Researchers at MIT have invented wallets that buzz, bloat. and lock up – all in an attempt to keep you from going broke.
The Massachusetts Institute of Technology counts among its famous alumni Richard P. Feynman (the physicist who helped develop the atom bomb), Paul R. Krugman (who won a 2008 Nobel Prize in economics), and Benjamin Netanyahu (the prime minister of Israel). Now an MIT team of researchers has turned its scientific mind toward a seemingly mundane device: the ordinary wallet.
So they’ve created the Proverbial Wallet. Actually, three of them.
“We have trouble controlling our consumer impulses,” says the MIT Media Lab team on its website. “When we pull a product off the shelf, do we know what our bank account balance is, or whether we’re over budget for the month? Our existing senses are inadequate to warn us.”
So these three prototype wallets warn you in very different ways…
The friendliest of the trio is the Bumblebee, which contains a tiny motor that vibrates whenever your bank processes a transaction. How does it know? The wallet connects via Bluetooth to your cellphone, then checks in with your bank. “The intensity of the vibration correlates to the amount of the transaction,” says the team’s report, “Tangible Interface for Financial Awareness” [PDF].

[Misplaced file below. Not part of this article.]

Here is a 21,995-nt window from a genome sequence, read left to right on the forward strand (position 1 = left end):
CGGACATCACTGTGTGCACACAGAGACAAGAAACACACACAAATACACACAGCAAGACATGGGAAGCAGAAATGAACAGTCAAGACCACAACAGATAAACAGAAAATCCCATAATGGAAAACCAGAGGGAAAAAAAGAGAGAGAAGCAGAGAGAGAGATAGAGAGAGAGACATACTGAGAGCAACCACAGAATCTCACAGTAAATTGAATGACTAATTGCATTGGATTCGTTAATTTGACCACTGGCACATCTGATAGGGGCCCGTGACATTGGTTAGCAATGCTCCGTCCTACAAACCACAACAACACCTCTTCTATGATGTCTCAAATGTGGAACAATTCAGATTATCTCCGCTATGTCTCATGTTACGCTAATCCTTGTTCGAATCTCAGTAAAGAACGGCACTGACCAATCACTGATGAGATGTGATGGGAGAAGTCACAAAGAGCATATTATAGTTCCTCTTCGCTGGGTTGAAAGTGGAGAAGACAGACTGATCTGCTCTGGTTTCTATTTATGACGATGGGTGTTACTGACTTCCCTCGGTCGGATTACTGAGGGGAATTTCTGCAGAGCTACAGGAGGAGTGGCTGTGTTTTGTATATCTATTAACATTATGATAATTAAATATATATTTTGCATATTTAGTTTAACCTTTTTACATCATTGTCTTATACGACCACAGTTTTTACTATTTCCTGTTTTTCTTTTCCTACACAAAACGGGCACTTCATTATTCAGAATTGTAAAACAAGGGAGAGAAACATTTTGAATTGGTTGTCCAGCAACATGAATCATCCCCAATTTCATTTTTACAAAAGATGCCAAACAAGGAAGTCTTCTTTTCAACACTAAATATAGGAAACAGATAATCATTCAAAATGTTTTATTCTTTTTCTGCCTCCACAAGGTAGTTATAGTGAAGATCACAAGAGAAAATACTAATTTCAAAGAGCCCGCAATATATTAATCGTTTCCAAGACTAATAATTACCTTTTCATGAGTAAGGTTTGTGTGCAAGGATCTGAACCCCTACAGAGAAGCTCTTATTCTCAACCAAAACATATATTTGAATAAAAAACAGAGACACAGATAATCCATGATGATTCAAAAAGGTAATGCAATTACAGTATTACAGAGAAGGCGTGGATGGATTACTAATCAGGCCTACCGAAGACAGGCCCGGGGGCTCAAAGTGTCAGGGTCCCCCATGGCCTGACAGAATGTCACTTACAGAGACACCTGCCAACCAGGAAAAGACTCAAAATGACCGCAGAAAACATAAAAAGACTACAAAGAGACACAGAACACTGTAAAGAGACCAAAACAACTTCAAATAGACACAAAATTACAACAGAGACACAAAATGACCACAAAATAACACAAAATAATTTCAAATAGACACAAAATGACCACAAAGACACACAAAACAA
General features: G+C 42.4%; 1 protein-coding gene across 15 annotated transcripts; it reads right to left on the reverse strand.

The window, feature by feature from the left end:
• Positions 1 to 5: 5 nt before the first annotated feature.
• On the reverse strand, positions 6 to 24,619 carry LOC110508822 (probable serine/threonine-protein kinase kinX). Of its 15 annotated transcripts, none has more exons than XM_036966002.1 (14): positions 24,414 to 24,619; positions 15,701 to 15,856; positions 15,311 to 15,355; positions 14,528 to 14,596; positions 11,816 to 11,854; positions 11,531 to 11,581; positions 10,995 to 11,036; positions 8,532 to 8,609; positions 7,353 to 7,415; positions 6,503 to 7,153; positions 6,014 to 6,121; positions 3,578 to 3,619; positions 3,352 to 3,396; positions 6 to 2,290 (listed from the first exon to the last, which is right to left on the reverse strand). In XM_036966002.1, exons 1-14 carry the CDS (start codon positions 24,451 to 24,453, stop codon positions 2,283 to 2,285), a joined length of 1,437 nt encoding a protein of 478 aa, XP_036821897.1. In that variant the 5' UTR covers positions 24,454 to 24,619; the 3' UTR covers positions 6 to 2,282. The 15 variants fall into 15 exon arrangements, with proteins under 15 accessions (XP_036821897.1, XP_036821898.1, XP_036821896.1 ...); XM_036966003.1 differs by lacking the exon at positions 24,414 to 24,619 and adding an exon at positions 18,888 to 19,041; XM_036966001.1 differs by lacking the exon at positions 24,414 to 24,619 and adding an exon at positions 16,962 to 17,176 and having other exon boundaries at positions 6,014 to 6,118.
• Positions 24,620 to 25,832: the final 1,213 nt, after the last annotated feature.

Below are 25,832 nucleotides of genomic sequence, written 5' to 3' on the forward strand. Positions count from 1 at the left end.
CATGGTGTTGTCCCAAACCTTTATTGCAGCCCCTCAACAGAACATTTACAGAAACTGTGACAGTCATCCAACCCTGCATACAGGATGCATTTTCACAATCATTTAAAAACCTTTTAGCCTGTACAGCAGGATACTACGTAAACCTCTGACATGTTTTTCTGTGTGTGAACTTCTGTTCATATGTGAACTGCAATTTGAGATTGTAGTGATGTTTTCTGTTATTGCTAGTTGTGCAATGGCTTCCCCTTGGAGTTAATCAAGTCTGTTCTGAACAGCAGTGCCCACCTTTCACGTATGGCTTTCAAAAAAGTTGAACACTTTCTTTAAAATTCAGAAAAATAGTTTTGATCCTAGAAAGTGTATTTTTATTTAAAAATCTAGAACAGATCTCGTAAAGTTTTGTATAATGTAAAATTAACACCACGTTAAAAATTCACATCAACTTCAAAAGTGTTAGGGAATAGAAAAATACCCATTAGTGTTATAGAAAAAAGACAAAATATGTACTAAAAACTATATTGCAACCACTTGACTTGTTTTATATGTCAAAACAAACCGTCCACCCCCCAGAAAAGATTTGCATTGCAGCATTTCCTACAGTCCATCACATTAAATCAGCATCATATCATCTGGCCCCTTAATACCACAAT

The Mother Bear
Instead of a motor, this wallet contains a small, strong hinge. As your bank account gets smaller, it gets stronger – making it difficult to open. “This concept uses a passive circuit at its heart,” reads the report. “A hinge has been made out of a motor that can be shorted, and the two leaves of the hinge are sown into the sides of a wallet. When the motor is shorted with a small switch, the hinge offers more resistance, making the wallet harder to open or close.”
After buzzing and locking down, what’s left? How about inflating? When you’re flush with cash, the wallet plumps up. When you’re a tad short, the wallet shrinks. “This concept uses a servo embedded in a wallet, which is commanded by a square wave of varying frequency to rotate its arm from parallel to perpendicular to the wallet surface,” MIT explains.
Sadly, none of these wallets are yet available for sale. But the MIT team has grand plans for taking its Proverbial Wallets to the sci-fi levels using “shape-memory metal” that wouldn’t require hinges and motors.
What will they think of next?